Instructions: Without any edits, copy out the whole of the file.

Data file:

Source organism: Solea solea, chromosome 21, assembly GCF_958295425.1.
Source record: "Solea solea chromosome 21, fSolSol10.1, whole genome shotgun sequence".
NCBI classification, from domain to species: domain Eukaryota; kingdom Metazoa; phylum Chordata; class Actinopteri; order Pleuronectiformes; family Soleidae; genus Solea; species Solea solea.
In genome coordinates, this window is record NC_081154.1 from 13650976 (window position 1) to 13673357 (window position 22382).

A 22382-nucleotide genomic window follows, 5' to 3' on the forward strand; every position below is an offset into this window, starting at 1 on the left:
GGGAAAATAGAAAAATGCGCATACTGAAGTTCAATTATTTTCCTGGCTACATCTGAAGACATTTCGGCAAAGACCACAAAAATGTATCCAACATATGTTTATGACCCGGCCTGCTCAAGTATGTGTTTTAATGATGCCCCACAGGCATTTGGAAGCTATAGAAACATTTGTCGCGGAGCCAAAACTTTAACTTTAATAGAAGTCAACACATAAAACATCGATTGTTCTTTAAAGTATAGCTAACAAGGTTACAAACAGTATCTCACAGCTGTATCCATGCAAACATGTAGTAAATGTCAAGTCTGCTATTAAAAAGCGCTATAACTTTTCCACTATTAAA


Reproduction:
Source organism: Solea solea, chromosome 21, assembly GCF_958295425.1.
Source record: "Solea solea chromosome 21, fSolSol10.1, whole genome shotgun sequence".
NCBI classification, from domain to species: domain Eukaryota; kingdom Metazoa; phylum Chordata; class Actinopteri; order Pleuronectiformes; family Soleidae; genus Solea; species Solea solea.
In genome coordinates, this window is record NC_081154.1 from 13650976 (window position 1) to 13673357 (window position 22382).

A 22382-nucleotide genomic window follows, 5' to 3' on the forward strand; every position below is an offset into this window, starting at 1 on the left:
GGGAAAATAGAAAAATGCGCATACTGAAGTTCAATTATTTTCCTGGCTACATCTGAAGACATTTCGGCAAAGACCACAAAAATGTATCCAACATATGTTTATGACCCGGCCTGCTCAAGTATGTGTTTTAATGATGCCCCACAGGCATTTGGAAGCTATAGAAACATTTGTCGCGGAGCCAAAACTTTAACTTTAATAGAAGTCAACACATAAAACATCGATTGTTCTTTAAAGTATAGCTAACAAGGTTACAAACAGTATCTCACAGCTGTATCCATGCAAACATGTAGTAAATGTCAAGTCTGCTATTAAAAAGCGCTATAACTTTTCCACTATTAAA